Evolutionary and ecological implications of cardenolide sequestration in the monarch butterfly

@article{Malcolm2005EvolutionaryAE,
  title={Evolutionary and ecological implications of cardenolide sequestration in the monarch butterfly},
  author={S. Malcolm and L. Brower},
  journal={Experientia},
  year={2005},
  volume={45},
  pages={284-295}
}
  • S. Malcolm, L. Brower
  • Published 2005
  • Biology
  • Experientia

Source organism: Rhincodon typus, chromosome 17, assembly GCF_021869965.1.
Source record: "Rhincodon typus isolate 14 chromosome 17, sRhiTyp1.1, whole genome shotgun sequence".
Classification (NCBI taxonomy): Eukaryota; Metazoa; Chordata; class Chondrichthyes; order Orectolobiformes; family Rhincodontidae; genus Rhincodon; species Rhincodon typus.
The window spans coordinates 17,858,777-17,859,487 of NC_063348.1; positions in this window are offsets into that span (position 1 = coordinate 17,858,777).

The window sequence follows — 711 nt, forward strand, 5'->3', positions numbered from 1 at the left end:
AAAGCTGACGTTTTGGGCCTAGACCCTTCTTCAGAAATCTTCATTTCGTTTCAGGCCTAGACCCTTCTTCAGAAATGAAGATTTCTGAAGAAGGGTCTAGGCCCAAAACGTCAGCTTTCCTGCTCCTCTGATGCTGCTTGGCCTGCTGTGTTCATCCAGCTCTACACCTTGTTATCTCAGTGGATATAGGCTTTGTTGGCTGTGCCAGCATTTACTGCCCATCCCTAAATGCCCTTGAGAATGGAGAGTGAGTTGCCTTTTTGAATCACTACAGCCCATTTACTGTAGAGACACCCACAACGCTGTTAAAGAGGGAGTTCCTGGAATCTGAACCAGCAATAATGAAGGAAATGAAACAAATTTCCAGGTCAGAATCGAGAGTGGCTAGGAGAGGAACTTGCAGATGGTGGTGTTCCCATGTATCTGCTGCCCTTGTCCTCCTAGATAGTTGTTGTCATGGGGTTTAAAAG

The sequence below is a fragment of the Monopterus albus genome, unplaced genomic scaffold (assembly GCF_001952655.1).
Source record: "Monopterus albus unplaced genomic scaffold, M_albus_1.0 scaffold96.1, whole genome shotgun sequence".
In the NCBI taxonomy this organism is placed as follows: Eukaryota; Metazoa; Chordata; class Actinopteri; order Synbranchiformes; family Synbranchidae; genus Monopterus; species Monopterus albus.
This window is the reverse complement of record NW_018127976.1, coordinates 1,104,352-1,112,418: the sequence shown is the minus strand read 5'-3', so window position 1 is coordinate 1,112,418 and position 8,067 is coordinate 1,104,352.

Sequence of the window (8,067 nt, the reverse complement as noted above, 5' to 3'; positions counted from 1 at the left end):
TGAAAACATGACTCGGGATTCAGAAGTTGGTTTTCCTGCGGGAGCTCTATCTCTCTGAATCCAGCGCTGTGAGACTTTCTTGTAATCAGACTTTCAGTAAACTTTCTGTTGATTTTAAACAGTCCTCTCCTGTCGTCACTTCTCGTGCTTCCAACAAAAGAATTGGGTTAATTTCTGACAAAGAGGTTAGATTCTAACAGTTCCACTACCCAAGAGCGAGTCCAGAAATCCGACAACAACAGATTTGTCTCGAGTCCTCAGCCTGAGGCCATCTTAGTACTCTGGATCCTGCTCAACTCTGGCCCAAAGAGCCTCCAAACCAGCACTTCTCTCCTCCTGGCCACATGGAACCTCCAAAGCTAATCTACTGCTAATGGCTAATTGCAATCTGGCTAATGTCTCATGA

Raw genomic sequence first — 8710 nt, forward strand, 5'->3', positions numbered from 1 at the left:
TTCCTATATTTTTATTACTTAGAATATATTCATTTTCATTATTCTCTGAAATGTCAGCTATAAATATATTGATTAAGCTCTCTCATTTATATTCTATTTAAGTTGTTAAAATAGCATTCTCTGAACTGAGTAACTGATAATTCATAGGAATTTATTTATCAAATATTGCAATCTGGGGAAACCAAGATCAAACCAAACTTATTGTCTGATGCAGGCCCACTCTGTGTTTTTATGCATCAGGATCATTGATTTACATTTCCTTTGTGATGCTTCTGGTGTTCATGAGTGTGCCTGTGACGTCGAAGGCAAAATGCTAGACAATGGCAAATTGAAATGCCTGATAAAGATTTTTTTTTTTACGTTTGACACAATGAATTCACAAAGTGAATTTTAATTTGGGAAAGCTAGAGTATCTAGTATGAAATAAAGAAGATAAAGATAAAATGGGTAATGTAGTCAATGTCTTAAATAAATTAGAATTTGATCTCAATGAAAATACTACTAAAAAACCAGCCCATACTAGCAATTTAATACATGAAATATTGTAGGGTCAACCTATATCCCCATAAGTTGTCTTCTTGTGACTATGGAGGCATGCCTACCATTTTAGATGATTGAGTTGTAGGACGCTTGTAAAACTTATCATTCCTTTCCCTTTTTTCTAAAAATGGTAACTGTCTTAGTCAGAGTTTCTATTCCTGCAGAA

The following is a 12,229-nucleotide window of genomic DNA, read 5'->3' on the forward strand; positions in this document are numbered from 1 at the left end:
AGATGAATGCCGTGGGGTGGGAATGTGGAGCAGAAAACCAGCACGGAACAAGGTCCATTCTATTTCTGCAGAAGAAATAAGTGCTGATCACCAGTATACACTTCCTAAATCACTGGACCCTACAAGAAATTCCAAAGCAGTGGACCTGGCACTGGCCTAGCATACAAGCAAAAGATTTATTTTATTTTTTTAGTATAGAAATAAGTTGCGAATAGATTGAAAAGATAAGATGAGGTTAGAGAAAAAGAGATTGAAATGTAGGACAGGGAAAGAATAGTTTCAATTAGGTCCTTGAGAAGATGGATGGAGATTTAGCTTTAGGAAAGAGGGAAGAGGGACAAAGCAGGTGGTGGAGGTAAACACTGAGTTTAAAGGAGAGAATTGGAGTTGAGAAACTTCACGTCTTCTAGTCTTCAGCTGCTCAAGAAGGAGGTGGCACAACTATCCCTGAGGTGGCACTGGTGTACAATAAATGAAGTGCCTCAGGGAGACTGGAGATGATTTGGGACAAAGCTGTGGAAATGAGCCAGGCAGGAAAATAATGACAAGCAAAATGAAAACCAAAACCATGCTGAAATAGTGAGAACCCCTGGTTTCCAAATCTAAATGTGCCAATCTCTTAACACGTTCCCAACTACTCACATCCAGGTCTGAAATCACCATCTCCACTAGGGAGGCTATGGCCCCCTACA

• Monarch butterflies sequester cardenolides from their larval host plants in the milkweed genusAsclepias for use in defense against predation. Of 108Asclepias species in North America, monarchs are known to feed as larvae on 27. Research on 11 of these has shown that monarchs sequester cardenolides most effectively, to an asymptote of approximately 350 μg/0.1 g dry butterfly, from plants with intermediate cardenolide contents rather than from those with very high or very low cardenolide contents… CONTINUE READING
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